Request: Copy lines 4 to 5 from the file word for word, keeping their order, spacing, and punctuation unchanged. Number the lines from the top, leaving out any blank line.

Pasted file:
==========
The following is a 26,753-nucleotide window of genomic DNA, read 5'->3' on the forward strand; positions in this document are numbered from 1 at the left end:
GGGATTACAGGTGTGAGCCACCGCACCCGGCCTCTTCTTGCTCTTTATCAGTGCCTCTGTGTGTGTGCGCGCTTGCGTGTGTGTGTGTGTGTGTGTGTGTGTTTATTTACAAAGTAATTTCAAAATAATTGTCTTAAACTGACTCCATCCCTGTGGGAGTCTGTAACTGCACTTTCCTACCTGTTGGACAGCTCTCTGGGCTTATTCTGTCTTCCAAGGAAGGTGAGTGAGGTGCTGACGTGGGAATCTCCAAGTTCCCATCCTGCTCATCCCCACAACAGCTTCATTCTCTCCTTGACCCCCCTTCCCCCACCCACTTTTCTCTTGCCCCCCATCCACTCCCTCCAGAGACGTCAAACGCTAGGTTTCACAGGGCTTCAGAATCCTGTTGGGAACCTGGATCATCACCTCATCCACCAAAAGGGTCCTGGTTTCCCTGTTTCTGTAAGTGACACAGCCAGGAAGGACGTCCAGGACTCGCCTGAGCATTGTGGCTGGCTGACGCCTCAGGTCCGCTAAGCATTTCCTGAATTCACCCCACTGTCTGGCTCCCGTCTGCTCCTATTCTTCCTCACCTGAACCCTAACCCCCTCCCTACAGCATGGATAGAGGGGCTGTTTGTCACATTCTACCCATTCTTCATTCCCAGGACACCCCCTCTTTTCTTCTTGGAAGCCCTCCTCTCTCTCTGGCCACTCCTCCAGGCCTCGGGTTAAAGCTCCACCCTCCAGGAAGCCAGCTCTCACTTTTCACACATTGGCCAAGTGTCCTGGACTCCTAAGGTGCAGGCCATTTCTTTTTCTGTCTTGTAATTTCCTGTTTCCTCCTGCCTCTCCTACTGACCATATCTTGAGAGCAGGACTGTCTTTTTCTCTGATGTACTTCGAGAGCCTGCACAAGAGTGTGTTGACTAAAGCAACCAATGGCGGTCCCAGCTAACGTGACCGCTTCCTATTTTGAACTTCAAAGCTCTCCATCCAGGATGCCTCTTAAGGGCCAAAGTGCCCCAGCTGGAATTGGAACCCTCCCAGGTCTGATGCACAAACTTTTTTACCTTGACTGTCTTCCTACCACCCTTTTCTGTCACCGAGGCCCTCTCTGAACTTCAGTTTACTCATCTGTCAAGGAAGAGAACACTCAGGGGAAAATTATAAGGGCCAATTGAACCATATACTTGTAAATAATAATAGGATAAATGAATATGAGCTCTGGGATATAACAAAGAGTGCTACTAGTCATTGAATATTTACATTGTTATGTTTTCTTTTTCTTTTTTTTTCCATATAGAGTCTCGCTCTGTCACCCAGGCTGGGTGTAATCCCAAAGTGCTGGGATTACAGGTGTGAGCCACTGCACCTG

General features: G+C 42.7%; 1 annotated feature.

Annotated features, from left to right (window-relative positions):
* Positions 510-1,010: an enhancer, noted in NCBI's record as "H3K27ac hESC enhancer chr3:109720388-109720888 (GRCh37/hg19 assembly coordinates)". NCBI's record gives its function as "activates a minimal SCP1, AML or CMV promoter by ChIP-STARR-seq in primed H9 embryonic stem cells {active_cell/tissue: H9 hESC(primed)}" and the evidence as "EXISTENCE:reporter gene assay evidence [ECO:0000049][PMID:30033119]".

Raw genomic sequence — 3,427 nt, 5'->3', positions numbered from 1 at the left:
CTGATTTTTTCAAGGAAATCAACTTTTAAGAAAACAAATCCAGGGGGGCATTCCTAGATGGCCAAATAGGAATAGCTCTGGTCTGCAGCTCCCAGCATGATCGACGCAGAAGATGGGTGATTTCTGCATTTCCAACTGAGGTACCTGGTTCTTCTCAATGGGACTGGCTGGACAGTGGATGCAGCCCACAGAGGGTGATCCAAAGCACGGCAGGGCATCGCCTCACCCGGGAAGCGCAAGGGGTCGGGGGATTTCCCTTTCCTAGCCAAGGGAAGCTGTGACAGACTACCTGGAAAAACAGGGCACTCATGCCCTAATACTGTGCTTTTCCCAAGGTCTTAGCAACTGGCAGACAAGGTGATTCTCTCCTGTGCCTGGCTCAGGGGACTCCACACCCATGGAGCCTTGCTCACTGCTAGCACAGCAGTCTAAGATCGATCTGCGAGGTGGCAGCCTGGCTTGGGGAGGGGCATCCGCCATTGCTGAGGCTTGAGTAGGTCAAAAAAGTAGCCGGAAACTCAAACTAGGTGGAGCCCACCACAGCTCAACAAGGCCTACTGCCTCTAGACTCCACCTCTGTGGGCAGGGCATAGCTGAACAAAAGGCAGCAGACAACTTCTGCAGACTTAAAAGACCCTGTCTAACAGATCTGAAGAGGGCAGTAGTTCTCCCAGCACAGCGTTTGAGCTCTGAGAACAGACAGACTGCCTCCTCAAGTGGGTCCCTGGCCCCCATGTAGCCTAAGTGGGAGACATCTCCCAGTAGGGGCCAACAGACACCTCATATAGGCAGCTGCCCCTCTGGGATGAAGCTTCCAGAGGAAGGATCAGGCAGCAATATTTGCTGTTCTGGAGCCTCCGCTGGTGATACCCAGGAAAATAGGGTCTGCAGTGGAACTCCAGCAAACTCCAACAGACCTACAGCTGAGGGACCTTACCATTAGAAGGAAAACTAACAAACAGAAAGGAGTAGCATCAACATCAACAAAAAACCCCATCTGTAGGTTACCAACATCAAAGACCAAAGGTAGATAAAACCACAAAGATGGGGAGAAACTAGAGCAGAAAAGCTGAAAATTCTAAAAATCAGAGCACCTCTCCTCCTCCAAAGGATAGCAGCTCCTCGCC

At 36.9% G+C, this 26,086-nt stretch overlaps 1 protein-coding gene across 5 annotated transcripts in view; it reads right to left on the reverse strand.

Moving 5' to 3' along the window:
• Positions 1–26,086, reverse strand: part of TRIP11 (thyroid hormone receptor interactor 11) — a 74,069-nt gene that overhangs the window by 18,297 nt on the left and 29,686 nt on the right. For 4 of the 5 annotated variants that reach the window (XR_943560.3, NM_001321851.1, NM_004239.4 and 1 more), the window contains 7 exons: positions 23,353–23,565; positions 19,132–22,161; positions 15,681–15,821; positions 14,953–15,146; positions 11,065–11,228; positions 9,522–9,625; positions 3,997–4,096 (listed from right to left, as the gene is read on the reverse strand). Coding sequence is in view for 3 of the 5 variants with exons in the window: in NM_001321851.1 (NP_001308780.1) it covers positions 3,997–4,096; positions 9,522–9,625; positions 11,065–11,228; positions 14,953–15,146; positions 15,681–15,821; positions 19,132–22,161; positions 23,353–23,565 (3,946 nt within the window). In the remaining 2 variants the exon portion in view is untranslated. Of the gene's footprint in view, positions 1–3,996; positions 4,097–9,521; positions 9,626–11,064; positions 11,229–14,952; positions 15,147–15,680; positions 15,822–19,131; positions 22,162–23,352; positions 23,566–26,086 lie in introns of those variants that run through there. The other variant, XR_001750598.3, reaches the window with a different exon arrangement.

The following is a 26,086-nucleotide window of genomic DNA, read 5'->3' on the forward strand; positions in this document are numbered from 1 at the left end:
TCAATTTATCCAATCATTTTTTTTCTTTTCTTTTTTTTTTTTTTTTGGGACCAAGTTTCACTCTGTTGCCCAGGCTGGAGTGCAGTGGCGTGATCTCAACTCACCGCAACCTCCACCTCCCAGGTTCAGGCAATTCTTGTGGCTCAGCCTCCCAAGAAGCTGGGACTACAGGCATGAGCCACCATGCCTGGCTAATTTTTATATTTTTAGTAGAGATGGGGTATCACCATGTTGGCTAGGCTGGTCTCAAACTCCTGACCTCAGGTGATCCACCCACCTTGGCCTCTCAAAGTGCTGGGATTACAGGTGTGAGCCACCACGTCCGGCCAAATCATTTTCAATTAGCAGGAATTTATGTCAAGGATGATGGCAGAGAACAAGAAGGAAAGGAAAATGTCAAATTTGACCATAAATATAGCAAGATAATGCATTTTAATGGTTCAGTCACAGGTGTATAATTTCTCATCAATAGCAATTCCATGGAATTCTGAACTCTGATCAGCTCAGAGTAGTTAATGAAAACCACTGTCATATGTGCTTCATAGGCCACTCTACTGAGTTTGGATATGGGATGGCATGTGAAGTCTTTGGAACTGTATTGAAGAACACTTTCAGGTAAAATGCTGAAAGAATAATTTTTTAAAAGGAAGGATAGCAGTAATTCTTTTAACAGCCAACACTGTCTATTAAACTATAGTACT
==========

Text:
Annotated features, from left to right (window-relative positions):
* Positions 510-1,010: an enhancer, noted in NCBI's record as "H3K27ac hESC enhancer chr3:109720388-109720888 (GRCh37/hg19 assembly coordinates)". NCBI's record gives its function as "activates a minimal SCP1, AML or CMV promoter by ChIP-STARR-seq in primed H9 embryonic stem cells {active_cell/tissue: H9 hESC(primed)}" and the evidence as "EXISTENCE:reporter gene assay evidence [ECO:0000049][PMID:30033119]".